The association between neighborhood socioeconomic disadvantage and chronic obstructive pulmonary disease

Panagis Galiatsatos, Han Woo, Laura M. Paulin, Amy Kind, Nirupama Putcha, Amanda J. Gassett, Christopher B. Cooper, Mark T. Dransfield, Trisha M. Parekh, Gabriela R. Oates, R. Graham Barr, Alejandro P. Comellas, Meilan K. Han, Stephen P. Peters, Jerry A. Krishnan, Wassim W. Labaki, Meredith C. McCormack, Joel D. Kaufman, Nadia N. Hansel

Research output: Contribution to journalArticlepeer-review

Abstract

Rationale: Individual socioeconomic status has been shown to influence the outcomes of patients with chronic obstructive pulmonary disease (COPD). However, contextual factors may also play a role. The objective of this study is to evaluate the association between neighborhood socioeconomic disadvantage measured by the area deprivation index (ADI) and COPD-related outcomes. Methods: Residential addresses of SubPopulations and InteRmediate Outcome Measures in COPD Study (SPIROMICS) subjects with COPD (FEV1 /FVC <0.70) at baseline were geocoded and linked to their respective ADI national ranking score at the census block group level. The associations between the ADI and COPD-related outcomes were evaluated by examining the contrast between participants living in the most-disadvantaged (top quin-tile) to the least-disadvantaged (bottom quintile) neighborhood. Regression models included adjustment for individual-level demographics, socioeconomic variables (personal income, education), exposures (smoking status, packs per year, occupational exposures), clinical characteristics (FEV1 % predicted, body mass index) and neighborhood rural status. Results: A total of 1800 participants were included in the analysis. Participants residing in the most-disadvantaged neighborhoods had 56% higher rate of COPD exacerbation (P<0.001), 98% higher rate of severe COPD exacerbation (P=0.001), a 1.6 point higher CAT score (P<0.001), 3.1 points higher SGRQ (P<0.001), and 24.6 meters less six-minute walk distance (P=0.008) compared with participants who resided in the least disadvantaged neighborhoods. Conclusion: Participants with COPD who reside in more-disadvantaged neighborhoods had worse COPD outcomes compared to those residing in less-disadvantaged neighborhoods. Neighborhood effects were independent of individual-level socioeconomic factors, suggest-ing that contextual factors could be used to inform intervention strategies targeting high-risk persons with COPD.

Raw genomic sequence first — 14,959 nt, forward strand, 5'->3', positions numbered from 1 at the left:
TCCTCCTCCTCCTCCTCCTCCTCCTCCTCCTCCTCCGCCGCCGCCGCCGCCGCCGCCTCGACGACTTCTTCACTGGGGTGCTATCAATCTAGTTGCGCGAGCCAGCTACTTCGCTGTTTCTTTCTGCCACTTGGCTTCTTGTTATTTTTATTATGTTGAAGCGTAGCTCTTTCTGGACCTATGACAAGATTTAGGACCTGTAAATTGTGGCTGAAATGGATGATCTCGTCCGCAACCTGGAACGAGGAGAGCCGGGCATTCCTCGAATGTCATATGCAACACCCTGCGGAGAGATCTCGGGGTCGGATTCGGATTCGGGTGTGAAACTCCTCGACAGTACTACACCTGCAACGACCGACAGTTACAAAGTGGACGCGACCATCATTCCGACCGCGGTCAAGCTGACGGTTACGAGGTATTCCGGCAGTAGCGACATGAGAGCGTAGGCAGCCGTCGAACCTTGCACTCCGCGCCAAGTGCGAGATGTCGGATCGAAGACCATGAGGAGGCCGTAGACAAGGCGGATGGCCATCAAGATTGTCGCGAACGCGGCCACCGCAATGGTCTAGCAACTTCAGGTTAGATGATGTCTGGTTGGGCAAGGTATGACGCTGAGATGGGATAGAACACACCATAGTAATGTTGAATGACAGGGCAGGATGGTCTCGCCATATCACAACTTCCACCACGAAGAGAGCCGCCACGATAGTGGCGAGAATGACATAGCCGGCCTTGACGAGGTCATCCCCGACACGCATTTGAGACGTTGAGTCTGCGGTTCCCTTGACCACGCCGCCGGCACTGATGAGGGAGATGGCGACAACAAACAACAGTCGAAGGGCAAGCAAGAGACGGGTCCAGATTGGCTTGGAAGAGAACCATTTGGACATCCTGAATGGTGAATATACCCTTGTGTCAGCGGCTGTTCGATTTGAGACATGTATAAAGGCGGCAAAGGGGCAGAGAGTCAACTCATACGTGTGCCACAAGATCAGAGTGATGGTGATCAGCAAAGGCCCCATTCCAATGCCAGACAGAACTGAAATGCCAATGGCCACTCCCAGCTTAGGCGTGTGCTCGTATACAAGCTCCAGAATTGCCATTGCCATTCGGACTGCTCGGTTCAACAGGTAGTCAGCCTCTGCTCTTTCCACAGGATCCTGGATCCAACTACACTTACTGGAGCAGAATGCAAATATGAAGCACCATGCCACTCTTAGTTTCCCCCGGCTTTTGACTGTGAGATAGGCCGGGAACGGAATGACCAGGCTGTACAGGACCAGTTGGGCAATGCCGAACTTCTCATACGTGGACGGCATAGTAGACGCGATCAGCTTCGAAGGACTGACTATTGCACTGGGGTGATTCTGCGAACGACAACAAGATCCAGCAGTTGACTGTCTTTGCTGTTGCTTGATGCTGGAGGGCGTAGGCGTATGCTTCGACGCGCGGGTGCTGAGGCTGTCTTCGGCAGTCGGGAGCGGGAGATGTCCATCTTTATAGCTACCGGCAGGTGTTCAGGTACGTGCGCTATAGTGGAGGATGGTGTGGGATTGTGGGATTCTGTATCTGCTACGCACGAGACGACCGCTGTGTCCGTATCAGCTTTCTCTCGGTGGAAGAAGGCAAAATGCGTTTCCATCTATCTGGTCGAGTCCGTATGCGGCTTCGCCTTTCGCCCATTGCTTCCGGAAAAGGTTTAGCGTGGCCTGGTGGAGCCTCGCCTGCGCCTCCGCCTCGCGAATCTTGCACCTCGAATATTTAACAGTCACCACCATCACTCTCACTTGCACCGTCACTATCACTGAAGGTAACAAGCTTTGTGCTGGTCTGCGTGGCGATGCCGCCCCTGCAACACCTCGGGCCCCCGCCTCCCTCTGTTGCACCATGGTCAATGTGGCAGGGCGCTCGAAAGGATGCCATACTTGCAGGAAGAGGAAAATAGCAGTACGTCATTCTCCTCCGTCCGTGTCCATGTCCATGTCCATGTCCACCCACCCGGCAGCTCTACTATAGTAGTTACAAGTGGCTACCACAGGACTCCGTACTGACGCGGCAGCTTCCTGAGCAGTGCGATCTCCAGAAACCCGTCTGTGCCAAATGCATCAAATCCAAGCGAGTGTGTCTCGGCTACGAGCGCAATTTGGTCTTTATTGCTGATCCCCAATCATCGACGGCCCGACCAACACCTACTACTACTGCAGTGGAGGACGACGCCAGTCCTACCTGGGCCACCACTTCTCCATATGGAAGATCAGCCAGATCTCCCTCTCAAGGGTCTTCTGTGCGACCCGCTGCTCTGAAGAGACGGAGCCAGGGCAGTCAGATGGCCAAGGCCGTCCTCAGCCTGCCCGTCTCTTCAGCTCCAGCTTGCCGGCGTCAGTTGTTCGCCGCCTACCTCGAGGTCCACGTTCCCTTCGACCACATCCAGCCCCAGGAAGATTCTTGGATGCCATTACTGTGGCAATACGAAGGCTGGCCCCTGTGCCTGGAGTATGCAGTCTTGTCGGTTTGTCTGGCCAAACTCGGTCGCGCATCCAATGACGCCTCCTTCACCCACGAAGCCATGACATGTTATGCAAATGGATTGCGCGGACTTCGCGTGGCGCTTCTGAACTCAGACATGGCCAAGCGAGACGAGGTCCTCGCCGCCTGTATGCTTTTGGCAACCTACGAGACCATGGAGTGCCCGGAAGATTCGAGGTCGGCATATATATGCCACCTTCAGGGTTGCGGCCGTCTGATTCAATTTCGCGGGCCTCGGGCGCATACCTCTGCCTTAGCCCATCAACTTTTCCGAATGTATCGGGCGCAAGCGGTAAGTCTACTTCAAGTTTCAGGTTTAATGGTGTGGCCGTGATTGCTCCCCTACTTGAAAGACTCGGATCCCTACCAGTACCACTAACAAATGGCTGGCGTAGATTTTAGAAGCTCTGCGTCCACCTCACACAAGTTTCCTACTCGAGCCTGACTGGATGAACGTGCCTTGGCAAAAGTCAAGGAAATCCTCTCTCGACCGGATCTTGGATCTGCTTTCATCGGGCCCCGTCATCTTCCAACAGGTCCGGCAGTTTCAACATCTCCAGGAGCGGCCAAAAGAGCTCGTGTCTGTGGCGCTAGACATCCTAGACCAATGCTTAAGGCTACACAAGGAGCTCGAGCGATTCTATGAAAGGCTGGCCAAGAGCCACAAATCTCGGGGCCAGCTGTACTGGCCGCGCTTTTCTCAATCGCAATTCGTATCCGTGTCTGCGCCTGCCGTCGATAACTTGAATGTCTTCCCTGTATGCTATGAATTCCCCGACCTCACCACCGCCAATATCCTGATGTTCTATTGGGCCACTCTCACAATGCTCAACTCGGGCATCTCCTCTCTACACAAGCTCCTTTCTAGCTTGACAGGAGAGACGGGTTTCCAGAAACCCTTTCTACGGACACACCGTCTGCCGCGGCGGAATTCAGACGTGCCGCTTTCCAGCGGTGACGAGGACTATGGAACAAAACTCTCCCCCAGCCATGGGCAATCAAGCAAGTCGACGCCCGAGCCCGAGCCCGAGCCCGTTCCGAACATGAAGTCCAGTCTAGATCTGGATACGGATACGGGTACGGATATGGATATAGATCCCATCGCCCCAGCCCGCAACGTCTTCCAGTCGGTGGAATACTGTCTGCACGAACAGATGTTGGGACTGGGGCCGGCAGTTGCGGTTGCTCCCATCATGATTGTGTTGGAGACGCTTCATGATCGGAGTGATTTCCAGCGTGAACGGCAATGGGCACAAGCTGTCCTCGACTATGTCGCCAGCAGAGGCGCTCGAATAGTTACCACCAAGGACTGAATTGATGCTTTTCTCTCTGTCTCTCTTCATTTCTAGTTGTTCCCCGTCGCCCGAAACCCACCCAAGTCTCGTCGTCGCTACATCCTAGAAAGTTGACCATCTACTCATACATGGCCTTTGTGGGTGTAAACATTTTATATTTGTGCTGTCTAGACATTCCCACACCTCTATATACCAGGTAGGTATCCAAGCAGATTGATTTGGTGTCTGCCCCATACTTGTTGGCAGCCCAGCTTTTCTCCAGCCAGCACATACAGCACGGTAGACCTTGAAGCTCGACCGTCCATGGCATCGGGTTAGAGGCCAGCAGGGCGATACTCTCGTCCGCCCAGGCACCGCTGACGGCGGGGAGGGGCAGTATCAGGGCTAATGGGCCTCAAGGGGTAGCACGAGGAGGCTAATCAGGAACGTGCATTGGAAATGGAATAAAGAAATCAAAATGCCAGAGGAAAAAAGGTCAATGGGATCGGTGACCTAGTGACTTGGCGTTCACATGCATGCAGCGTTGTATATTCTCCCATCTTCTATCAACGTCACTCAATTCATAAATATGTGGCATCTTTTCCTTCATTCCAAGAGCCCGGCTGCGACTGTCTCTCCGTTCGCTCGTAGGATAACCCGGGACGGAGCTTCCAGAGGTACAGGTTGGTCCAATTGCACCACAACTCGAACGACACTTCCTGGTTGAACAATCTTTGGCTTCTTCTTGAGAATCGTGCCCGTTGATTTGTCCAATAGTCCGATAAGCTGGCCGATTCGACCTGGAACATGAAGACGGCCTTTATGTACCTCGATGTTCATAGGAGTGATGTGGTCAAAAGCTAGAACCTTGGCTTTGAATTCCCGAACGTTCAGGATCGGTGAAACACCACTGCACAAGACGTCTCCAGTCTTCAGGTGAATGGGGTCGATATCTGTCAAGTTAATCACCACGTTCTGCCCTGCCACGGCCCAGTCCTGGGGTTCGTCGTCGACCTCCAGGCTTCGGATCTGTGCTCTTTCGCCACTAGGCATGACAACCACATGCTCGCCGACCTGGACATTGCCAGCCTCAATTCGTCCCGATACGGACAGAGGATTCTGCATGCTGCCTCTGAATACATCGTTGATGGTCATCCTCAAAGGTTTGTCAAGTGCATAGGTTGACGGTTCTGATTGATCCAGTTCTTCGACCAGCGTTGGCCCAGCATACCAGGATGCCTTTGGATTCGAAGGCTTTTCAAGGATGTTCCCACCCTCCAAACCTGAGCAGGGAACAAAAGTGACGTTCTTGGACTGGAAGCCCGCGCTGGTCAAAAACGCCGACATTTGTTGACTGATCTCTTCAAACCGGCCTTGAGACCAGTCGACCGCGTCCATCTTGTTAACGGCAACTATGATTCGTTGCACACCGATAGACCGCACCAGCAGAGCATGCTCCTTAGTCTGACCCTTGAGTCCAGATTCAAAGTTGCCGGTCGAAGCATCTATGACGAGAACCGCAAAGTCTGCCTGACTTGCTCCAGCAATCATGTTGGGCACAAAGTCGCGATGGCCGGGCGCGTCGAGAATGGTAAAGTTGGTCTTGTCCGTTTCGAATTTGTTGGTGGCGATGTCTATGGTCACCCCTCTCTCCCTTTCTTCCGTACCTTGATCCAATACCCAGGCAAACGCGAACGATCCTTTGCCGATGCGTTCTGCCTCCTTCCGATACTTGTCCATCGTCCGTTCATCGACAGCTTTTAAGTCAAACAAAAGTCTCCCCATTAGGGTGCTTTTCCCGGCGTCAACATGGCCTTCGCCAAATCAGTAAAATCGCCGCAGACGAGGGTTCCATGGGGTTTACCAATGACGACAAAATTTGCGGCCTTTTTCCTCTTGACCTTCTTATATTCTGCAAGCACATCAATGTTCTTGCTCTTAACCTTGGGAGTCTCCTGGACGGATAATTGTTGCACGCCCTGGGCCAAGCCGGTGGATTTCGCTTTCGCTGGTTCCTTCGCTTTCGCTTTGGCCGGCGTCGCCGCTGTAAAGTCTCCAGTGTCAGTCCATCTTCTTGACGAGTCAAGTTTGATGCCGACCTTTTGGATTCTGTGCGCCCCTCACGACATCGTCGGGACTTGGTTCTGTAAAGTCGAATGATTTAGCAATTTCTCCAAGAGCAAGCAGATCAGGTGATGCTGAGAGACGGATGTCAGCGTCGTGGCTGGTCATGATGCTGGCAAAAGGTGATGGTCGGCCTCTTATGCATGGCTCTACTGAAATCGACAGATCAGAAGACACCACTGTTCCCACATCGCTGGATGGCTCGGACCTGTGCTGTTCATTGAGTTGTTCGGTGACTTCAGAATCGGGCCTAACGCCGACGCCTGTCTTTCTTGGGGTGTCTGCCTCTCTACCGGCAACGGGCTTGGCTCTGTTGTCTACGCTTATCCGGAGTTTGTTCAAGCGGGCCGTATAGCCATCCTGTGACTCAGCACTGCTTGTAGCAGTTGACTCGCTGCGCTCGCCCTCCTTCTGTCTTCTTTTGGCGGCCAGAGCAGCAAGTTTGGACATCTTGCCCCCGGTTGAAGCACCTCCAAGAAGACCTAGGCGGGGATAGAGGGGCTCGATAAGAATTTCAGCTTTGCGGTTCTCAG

Original languageEnglish (US)
Pages (from-to)981-993
Number of pages13
JournalInternational Journal of COPD
Volume15
DOIs
StatePublished - 2020

Keywords

  • Area deprivation index
  • COPD
  • Health disparities

ASJC Scopus subject areas

  • Pulmonary and Respiratory Medicine
  • Health Policy
  • Public Health, Environmental and Occupational Health

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